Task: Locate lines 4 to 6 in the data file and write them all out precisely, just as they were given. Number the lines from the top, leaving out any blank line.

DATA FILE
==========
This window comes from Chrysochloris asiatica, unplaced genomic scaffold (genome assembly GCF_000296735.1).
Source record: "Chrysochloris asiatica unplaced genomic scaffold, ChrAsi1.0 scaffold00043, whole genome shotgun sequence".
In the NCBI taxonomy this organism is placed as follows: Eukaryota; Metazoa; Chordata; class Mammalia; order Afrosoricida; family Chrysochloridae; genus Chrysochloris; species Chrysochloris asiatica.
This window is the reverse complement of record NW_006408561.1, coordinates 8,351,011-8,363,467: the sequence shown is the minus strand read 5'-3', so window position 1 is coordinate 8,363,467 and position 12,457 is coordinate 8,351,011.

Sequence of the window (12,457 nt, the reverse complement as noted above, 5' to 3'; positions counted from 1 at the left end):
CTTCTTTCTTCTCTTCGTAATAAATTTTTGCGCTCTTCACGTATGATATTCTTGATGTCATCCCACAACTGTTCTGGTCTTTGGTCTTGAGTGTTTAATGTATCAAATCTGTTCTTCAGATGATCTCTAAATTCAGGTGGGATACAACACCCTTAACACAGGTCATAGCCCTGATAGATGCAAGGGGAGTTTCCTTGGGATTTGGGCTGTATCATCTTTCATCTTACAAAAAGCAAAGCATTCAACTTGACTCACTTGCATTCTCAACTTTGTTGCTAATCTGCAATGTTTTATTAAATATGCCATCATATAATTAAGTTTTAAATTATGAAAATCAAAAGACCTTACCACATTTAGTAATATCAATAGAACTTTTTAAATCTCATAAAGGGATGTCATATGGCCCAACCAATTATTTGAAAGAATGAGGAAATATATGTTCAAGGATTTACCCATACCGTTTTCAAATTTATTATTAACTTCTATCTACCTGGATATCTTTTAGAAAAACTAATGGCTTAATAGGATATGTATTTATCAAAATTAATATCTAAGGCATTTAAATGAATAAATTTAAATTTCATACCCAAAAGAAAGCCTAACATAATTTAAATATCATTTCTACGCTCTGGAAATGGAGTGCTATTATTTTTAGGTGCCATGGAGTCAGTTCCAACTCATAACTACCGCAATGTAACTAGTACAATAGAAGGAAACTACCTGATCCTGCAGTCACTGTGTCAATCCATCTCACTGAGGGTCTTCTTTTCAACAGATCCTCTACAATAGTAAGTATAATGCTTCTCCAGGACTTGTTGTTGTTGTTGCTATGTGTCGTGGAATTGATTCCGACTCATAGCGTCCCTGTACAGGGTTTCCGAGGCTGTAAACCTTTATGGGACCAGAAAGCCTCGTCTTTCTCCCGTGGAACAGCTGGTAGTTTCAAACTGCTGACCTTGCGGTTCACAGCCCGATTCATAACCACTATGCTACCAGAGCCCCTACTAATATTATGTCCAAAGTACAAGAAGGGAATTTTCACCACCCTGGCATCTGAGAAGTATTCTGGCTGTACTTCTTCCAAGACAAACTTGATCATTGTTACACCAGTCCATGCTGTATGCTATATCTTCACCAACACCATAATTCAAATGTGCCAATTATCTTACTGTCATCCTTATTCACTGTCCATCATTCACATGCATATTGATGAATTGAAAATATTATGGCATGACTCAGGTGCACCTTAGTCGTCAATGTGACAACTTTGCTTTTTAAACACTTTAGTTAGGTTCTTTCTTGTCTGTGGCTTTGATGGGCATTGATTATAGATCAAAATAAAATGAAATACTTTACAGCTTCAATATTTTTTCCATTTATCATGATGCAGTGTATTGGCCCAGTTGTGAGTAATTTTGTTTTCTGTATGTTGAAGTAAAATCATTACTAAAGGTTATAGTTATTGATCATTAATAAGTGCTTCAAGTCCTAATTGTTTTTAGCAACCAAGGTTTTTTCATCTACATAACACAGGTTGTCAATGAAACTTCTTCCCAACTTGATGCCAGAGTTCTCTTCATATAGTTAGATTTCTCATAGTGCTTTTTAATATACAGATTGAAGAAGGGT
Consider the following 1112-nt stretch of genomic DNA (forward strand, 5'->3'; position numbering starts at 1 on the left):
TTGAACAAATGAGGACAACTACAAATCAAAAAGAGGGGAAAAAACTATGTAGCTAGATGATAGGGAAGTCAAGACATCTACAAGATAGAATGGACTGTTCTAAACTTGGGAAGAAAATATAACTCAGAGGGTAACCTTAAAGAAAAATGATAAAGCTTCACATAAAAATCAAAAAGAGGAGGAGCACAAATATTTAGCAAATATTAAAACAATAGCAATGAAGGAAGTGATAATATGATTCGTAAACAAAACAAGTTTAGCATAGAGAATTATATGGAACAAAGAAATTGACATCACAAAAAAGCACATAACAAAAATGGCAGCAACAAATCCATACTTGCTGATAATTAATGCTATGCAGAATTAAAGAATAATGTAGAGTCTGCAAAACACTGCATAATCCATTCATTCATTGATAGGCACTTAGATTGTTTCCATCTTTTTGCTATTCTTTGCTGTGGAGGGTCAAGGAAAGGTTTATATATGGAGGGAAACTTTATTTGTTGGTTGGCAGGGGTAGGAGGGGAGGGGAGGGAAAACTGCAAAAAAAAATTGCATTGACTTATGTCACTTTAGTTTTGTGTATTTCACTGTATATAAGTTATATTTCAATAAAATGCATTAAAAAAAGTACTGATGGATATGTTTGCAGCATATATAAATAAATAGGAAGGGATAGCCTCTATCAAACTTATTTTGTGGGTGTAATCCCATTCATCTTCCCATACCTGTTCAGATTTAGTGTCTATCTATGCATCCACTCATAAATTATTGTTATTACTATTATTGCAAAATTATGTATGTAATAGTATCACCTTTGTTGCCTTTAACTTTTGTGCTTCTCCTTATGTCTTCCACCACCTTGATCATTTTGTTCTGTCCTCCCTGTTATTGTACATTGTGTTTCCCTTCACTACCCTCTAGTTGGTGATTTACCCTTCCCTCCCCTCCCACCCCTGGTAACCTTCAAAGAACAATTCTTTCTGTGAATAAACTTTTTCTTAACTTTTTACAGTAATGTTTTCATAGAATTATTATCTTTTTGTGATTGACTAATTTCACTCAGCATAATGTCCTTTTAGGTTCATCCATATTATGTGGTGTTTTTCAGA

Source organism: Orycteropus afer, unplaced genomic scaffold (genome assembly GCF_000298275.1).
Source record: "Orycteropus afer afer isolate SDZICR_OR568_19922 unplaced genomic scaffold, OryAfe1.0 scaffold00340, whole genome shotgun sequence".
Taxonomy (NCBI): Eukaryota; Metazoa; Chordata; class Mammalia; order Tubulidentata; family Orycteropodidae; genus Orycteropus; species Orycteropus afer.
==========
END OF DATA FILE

This window is the reverse complement of record NW_006408561.1, coordinates 8,351,011-8,363,467: the sequence shown is the minus strand read 5'-3', so window position 1 is coordinate 8,363,467 and position 12,457 is coordinate 8,351,011.

Sequence of the window (12,457 nt, the reverse complement as noted above, 5' to 3'; positions counted from 1 at the left end):
CTTCTTTCTTCTCTTCGTAATAAATTTTTGCGCTCTTCACGTATGATATTCTTGATGTCATCCCACAACTGTTCTGGTCTTTGGTCTTGAGTGTTTAATGTATCAAATCTGTTCTTCAGATGATCTCTAAATTCAGGTGGGATACAACACCCTTAACACAGGTCATAGCCCTGATAGATGCAAGGGGAGTTTCCTTGGGATTTGGGCTGTATCATCTTTCATCTTACAAAAAGCAAAGCATTCAACTTGACTCACTTGCATTCTCAACTTTGTTGCTAATCTGCAATGTTTTATTAAATATGCCATCATATAATTAAGTTTTAAATTATGAAAATCAAAAGACCTTACCACATTTAGTAATATCAATAGAACTTTTTAAATCTCATAAAGGGATGTCATATGGCCCAACCAATTATTTGAAAGAATGAGGAAATATATGTTCAAGGATTTACCCATACCGTTTTCAAATTTATTATTAACTTCTATCTACCTGGATATCTTTTAGAAAAACTAATGGCTTAATAGGATATGTATTTATCAAAATTAATATCTAAGGCATTTAAATGAATAAATTTAAATTTCATACCCAAAAGAAAGCCTAACATAATTTAAATATCATTTCTACGCTCTGGAAATGGAGTGCTATTATTTTTAGGTGCCATGGAGTCAGTTCCAACTCATAACTACCGCAATGTAACTAGTACAATAGAAGGAAACTACCTGATCCTGCAGTCACTGTGTCAATCCATCTCACTGAGGGTCTTCTTTTCAACAGATCCTCTACAATAGTAAGTATAATGCTTCTCCAGGACTTGTTGTTGTTGTTGCTATGTGTCGTGGAATTGATTCCGACTCATAGCGTCCCTGTACAGGGTTTCCGAGGCTGTAAACCTTTATGGGACCAGAAAGCCTCGTCTTTCTCCCGTGGAACAGCTGGTAGTTTCAAACTGCTGACCTTGCGGTTCACAGCCCGATTCATAACCACTATGCTACCAGAGCCCCTACTAATATTATGTCCAAAGTACAAGAAGGGAATTTTCACCACCCTGGCATCTGAGAAGTATTCTGGCTGTACTTCTTCCAAGACAAACTTGATCATTGTTACACCAGTCCATGCTGTATGCTATATCTTCACCAACACCATAATTCAAATGTGCCAATTATCTTACTGTCATCCTTATTCACTGTCCATCATTCACATGCATATTGATGAATTGAAAATATTATGGCATGACTCAGGTGCACCTTAGTCGTCAATGTGACAACTTTGCTTTTTAAACACTTTAGTTAGGTTCTTTCTTGTCTGTGGCTTTGATGGGCATTGATTATAGATCAAAATAAAATGAAATACTTTACAGCTTCAATATTTTTTCCATTTATCATGATGCAGTGTATTGGCCCAGTTGTGAGTAATTTTGTTTTCTGTATGTTGAAGTAAAATCATTACTAAAGGTTATAGTTATTGATCATTAATAAGTGCTTCAAGTCCTAATTGTTTTTAGCAACCAAGGTTTTTTCATCTACATAACACAGGTTGTCAATGAAACTTCTTCCCAACTTGATGCCAGAGTTCTCTTCATATAGTTAGATTTCTCATAGTGCTTTTTAATATACAGATTGAAGAAGGGT